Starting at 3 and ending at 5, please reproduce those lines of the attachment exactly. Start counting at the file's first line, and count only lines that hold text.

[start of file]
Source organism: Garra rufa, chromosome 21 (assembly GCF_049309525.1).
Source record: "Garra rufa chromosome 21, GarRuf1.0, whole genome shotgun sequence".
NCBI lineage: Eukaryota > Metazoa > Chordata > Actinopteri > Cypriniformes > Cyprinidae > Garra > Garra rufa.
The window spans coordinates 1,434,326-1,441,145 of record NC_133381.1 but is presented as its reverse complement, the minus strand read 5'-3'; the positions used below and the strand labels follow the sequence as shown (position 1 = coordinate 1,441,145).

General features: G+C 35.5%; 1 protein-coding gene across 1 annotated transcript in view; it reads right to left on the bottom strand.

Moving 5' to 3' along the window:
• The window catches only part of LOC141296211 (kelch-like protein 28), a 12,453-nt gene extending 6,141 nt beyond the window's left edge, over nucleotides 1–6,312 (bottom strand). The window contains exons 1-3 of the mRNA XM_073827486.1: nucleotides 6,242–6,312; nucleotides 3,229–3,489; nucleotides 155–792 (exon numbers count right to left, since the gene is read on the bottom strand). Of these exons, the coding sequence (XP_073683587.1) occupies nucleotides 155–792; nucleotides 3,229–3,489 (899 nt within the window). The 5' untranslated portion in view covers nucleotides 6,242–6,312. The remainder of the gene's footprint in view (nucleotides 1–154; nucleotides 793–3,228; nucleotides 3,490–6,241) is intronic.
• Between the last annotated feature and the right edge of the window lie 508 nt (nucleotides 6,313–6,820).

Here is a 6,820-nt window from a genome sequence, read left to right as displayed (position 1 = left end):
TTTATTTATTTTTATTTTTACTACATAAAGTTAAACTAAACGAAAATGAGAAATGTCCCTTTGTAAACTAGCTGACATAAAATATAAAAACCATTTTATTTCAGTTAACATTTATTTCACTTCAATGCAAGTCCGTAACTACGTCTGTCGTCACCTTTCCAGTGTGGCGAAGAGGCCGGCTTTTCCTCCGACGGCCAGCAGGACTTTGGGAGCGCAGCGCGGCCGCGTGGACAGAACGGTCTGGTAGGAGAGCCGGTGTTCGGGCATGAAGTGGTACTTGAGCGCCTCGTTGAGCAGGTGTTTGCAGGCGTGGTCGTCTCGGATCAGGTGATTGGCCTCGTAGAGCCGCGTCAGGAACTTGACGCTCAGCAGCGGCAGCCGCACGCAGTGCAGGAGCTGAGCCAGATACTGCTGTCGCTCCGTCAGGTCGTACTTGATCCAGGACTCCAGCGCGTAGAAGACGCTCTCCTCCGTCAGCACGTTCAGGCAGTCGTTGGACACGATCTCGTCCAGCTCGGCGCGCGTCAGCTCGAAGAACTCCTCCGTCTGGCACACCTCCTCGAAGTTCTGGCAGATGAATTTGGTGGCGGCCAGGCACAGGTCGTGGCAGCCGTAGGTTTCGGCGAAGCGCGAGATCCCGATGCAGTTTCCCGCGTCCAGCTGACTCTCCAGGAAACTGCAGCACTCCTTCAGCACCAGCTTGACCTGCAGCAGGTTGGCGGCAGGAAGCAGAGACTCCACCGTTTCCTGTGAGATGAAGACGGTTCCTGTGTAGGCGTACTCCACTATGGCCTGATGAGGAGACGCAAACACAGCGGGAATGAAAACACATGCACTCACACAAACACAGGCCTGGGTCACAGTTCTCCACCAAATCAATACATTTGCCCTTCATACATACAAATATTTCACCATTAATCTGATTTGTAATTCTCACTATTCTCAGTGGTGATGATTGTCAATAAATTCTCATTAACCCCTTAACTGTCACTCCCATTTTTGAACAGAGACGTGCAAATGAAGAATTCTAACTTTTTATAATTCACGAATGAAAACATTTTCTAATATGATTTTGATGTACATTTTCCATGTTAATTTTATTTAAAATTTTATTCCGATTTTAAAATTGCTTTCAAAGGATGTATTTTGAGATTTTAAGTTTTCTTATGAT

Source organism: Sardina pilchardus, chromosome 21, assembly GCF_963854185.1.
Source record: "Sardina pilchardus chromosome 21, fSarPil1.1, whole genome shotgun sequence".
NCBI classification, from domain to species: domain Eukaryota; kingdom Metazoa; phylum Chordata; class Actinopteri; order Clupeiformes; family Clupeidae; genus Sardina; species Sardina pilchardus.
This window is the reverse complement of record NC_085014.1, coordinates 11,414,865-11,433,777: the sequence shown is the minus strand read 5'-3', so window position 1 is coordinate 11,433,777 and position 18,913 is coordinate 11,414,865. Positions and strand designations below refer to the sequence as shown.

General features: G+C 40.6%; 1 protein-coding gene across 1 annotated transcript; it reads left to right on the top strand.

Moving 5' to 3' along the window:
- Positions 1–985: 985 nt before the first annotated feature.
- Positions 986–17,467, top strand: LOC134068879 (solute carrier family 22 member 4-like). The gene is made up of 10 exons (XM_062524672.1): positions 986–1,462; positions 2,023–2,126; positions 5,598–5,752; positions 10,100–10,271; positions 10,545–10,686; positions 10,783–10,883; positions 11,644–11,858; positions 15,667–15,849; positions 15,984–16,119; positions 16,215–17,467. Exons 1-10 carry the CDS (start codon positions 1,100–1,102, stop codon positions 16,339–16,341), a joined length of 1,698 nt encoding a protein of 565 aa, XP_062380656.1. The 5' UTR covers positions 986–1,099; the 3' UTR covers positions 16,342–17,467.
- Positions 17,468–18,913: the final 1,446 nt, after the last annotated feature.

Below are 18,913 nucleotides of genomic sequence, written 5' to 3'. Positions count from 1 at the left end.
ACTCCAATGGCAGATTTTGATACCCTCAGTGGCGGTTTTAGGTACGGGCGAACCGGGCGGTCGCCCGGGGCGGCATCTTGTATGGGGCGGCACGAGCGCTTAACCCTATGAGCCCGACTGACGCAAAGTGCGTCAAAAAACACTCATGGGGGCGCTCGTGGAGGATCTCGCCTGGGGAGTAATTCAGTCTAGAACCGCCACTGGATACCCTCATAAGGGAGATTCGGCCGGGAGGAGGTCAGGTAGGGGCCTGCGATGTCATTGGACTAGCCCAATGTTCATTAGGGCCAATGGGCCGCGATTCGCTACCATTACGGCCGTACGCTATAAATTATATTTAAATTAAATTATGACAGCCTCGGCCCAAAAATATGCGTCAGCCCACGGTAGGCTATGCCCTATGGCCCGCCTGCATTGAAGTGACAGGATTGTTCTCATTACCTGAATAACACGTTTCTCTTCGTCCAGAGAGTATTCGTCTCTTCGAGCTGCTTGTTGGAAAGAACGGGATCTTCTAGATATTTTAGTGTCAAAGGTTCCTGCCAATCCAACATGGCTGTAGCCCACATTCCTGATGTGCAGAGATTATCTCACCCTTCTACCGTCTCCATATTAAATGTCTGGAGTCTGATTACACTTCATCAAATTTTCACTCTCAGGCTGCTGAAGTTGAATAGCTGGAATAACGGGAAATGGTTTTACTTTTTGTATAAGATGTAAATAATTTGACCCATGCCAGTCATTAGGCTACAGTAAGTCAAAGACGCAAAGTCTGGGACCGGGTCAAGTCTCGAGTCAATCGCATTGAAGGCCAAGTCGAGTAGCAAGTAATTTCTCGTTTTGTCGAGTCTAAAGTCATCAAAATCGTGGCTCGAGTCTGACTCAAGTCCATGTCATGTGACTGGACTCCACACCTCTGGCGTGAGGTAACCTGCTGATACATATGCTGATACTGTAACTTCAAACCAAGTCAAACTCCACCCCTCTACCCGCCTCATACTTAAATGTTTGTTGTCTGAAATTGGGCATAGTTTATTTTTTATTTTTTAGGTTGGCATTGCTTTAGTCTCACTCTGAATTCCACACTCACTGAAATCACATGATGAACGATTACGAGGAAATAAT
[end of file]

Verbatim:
NCBI lineage: Eukaryota > Metazoa > Chordata > Actinopteri > Cypriniformes > Cyprinidae > Garra > Garra rufa.
The window spans coordinates 1,434,326-1,441,145 of record NC_133381.1 but is presented as its reverse complement, the minus strand read 5'-3'; the positions used below and the strand labels follow the sequence as shown (position 1 = coordinate 1,441,145).

General features: G+C 35.5%; 1 protein-coding gene across 1 annotated transcript in view; it reads right to left on the bottom strand.